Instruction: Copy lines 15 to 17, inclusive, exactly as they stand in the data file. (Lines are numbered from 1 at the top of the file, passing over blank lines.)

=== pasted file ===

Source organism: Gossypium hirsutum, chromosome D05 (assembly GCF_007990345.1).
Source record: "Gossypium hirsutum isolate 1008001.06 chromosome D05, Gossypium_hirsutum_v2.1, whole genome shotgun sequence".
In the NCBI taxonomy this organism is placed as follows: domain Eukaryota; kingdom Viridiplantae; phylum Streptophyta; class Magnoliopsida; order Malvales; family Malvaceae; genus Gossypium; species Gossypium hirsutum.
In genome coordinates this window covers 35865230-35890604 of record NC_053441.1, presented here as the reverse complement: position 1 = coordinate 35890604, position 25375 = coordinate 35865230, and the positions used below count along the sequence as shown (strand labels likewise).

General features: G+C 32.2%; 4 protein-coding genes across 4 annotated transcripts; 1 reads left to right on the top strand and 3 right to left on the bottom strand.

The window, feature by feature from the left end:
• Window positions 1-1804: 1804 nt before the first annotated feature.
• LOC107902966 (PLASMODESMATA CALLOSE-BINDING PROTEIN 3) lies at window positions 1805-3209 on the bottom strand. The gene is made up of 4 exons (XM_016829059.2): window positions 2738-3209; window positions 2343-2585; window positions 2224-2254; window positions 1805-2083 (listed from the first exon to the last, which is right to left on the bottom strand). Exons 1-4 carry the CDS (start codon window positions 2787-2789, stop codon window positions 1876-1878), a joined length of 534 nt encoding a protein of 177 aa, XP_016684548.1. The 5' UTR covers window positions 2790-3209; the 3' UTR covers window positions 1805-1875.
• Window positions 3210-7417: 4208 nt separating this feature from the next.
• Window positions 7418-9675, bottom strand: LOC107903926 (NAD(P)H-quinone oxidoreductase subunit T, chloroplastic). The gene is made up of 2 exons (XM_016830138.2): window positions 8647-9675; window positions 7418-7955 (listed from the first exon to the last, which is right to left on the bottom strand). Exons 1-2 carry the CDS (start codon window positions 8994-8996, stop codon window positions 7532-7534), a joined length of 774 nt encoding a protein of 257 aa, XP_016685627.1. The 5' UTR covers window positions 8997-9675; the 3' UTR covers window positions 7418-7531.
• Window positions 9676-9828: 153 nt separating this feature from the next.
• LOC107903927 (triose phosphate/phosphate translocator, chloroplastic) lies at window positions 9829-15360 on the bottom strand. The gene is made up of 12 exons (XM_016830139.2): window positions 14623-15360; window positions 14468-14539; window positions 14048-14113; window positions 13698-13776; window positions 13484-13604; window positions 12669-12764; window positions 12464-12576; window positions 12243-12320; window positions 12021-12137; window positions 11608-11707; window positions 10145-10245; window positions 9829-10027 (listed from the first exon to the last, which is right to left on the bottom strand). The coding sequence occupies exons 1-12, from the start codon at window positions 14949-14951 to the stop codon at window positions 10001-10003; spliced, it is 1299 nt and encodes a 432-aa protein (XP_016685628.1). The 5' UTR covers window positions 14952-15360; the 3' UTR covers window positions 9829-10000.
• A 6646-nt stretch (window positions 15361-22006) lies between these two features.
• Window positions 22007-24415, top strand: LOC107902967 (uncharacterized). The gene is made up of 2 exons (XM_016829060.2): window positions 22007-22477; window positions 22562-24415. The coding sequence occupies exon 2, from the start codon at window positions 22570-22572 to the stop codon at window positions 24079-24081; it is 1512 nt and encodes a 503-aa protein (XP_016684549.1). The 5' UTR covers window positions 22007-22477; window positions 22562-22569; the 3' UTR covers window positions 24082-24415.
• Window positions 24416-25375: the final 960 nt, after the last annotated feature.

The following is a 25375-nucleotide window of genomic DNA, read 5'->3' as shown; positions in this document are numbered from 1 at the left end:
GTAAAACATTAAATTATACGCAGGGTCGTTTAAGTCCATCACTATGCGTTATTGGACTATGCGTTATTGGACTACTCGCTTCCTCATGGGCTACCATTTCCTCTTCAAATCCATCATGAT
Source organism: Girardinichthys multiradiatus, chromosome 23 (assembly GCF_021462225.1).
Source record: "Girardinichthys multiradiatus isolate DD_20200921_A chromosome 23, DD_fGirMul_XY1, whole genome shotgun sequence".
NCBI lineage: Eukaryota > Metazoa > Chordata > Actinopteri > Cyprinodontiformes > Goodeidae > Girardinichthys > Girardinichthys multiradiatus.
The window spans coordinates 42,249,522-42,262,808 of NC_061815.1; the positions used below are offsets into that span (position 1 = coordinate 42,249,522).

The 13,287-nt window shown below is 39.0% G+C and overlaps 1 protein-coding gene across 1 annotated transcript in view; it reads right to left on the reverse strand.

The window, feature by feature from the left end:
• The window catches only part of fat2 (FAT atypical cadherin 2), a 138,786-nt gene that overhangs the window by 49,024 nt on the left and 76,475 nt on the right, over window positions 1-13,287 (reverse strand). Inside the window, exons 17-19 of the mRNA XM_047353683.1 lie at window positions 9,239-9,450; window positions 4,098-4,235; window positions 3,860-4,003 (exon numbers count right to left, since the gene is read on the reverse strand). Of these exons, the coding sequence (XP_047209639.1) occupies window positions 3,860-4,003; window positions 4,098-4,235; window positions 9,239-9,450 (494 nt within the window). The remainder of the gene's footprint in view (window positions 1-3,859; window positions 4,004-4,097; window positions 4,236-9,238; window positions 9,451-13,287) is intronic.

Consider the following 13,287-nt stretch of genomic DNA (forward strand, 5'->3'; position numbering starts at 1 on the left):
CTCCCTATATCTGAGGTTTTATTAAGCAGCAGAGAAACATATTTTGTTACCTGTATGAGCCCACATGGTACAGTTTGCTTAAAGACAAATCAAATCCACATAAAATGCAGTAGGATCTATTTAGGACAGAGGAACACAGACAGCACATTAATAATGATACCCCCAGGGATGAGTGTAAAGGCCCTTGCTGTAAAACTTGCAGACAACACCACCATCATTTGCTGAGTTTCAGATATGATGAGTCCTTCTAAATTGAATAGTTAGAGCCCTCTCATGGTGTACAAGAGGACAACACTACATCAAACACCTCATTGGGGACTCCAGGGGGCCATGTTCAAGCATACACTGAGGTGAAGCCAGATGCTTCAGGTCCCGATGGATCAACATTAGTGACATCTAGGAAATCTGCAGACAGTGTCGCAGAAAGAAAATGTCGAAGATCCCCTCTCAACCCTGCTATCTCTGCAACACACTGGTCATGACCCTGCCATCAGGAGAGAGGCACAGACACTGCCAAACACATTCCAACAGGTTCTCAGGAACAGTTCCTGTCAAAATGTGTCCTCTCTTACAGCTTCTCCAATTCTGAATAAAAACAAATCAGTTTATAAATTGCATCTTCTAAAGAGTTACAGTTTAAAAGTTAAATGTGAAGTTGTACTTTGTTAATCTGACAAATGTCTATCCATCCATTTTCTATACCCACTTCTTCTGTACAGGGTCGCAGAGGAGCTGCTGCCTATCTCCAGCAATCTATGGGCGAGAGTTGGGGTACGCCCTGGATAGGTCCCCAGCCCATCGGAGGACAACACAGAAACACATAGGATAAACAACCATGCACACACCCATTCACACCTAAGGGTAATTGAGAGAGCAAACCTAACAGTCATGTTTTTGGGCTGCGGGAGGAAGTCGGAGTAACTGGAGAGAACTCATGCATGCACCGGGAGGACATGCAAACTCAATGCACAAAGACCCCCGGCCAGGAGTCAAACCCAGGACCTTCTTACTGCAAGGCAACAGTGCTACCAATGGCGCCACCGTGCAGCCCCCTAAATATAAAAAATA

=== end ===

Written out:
• Window positions 24416-25375: the final 960 nt, after the last annotated feature.

The following is a 25375-nucleotide window of genomic DNA, read 5'->3' as shown; positions in this document are numbered from 1 at the left end:
GTAAAACATTAAATTATACGCAGGGTCGTTTAAGTCCATCACTATGCGTTATTGGACTATGCGTTATTGGACTACTCGCTTCCTCATGGGCTACCATTTCCTCTTCAAATCCATCATGAT